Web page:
Tuesday, July 30, 2013

Opinion: Windows RT: time's up for Microsoft's dying OS

Opinion: Windows RT: time's up for Microsoft's dying OS

Opinion: Windows RT: time's up for Microsoft's dying OS

Microsoft didn't have a clue what it was doing with Windows RT. And if it did, its strategy was a total fiasco and it spent an awful lot of money believing its own hype.

Now that Asus is pulling back from the beleaguered ARM-only OS, explaining that "the result is not very promising." It joins an elite band of traditional PC vendors who decided that Microsoft's Windows touch dream was better off running on an Intel processor. You know, one with the ability to use legacy apps and t he Desktop just as everybody has done since Windows 95.

Asus joins Samsung, which was the other vendor most invested in Windows RT. It launched the Ativ Tab RT which was hardly available anywhere, then cancelled its future Windows RT tablet plans.

Then there was Toshiba, which just didn't bother launching. And Asus also joins Lenovo, which launched the Yoga 11 only to usurp it with the Intel-powered Yoga 11S within months.

That just leaves Microsoft's Surface RT and the Dell XPS 10 hanging in there. But they won't be around for long. Despite Windows RT 8.1 having been previewed, RT is essentially dead with this latest news.

Microsoft isn't saying that, of course, but it has just heavily discounted Surface RT, which it made far too many of. How can RT possibly have a future?

End of the road

The sad thing is that the idea of RT was sound. Cheaper Windows devices were supposed to make touchscreen-capable Windows increasingly accessible. But manufacturers didn't want it - not least because many of them have big deals with Intel - and consumers were totally bemused by the proposition.

Windows RT devices were generally more expensive than an iPad, while you could get a Windows 8 touchscreen laptop for around the same price.

But it's not like we didn't see all this coming. Two years ago we questioned how Microsoft would deal with buyers' expectation that the desktop in Windows RT would support legacy apps.

Last October after the Windows 8 and Windows RT launch, we again questioned why the difference between the Windows 8 versions wasn't being explained, despite Microsoft promising us just two days earlier that the distinction would be made clear.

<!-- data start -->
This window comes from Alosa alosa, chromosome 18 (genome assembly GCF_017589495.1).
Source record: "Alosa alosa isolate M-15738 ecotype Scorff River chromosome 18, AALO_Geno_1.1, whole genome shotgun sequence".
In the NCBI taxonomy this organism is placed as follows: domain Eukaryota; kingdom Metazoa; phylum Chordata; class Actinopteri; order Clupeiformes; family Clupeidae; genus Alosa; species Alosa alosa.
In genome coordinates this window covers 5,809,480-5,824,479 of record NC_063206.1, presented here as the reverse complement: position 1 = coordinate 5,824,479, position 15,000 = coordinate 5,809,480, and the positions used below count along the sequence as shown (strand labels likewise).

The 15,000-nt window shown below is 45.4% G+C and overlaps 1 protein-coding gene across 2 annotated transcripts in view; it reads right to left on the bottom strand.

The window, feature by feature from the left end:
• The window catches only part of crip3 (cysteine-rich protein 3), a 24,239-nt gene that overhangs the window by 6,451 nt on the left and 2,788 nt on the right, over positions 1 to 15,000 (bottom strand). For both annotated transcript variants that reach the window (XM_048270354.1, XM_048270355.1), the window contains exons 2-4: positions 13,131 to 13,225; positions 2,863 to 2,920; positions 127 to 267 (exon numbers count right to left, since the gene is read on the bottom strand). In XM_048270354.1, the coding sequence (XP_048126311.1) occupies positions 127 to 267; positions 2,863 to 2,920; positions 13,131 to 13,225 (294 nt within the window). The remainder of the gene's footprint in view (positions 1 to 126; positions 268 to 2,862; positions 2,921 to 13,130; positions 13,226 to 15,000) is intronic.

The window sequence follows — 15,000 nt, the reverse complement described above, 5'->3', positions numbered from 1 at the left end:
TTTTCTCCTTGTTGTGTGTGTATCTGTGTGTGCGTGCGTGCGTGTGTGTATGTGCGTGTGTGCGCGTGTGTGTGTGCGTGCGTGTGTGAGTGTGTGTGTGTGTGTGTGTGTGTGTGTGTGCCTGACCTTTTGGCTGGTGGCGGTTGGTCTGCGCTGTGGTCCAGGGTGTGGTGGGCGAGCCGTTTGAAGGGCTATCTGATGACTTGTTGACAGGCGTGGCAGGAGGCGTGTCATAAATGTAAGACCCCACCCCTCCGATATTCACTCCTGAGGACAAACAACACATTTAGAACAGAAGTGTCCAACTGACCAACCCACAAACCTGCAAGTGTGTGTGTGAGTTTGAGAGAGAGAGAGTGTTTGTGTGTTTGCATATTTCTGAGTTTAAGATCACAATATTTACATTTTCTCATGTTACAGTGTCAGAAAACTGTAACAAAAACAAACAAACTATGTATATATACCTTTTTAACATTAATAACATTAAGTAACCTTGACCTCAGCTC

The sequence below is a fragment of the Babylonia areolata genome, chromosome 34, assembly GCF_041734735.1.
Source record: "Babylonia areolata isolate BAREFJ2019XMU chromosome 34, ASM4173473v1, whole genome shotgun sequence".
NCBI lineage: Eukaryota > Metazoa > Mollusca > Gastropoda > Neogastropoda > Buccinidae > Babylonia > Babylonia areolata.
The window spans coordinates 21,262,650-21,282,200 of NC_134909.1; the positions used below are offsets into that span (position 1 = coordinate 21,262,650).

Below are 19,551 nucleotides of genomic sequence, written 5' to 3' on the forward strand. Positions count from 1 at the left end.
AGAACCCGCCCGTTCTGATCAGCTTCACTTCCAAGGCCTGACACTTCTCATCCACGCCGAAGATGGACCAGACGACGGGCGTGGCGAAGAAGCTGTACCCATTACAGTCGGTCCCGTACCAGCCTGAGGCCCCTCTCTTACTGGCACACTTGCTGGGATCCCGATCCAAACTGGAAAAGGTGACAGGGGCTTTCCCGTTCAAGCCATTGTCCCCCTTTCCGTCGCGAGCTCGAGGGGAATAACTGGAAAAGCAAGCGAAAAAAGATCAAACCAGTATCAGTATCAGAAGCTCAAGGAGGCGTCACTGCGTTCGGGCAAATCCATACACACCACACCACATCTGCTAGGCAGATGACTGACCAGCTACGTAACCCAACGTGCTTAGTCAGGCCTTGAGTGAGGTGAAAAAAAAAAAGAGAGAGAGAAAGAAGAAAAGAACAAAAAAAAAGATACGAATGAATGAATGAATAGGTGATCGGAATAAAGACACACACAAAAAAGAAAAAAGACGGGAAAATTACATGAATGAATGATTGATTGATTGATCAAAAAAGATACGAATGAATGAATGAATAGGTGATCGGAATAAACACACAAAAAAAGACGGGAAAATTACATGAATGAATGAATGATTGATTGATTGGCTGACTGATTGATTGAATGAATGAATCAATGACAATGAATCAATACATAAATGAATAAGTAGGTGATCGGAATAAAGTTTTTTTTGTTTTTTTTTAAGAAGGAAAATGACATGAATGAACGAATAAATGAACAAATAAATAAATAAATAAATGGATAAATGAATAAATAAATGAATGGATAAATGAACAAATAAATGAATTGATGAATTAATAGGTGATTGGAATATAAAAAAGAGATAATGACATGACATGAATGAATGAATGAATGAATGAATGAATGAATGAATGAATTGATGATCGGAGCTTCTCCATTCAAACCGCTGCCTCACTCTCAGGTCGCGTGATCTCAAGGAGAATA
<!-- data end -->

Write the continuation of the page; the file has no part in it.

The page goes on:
Windows RT

If you don't believe us, check out this official Microsoft page on Surface RT. It doesn't even bother mentioning legacy or desktop apps. Microsoft just didn't give RT the support it badly required. And that's why it can't have had a clue what it was doing.

Not least, it didn't have a clue with the name. Windows RT isn't Windows 8. Windows RunTime? What was that about? If it wasn't originally meant as a consumer brand, what's it doing on the Microsoft Surface site? And given that it did end up being the consumer brand, what were the marketing department on?

And then there were the apps. The new Windows 8/Windows RT apps aren't yet a strong enough ecosystem. A lot of big-name apps are still missing (like Facebook, in which Microsoft owns a stake). Some are terrible, like the Skype app (which Microsoft owns). And others just don't fit with Desktop workflow, like Dropbox or SkyDrive (which is Microsoft's own cloud service).

What next for Microsoft?

ARM must be furious, as well as other Windows RT partners such as Qualcomm and Nvidia - indeed, the latter's CEO Jen-Hsun Huang didn't mince words when he recently said "everybody expected to have sold more than we did."

If there is a winner here, it is Intel, which once again has little threat to its PC processor monopoly. But as it is also struggling in the tablet market, it's a somewhat hollow victory.

The new Microsoft - dubbed One Microsoft in its restructuring blurb - needs to learn from this debacle quick smart, repair its damaged relations with partners and get some incredible Windows 8.1 hardware out there.


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//PART 2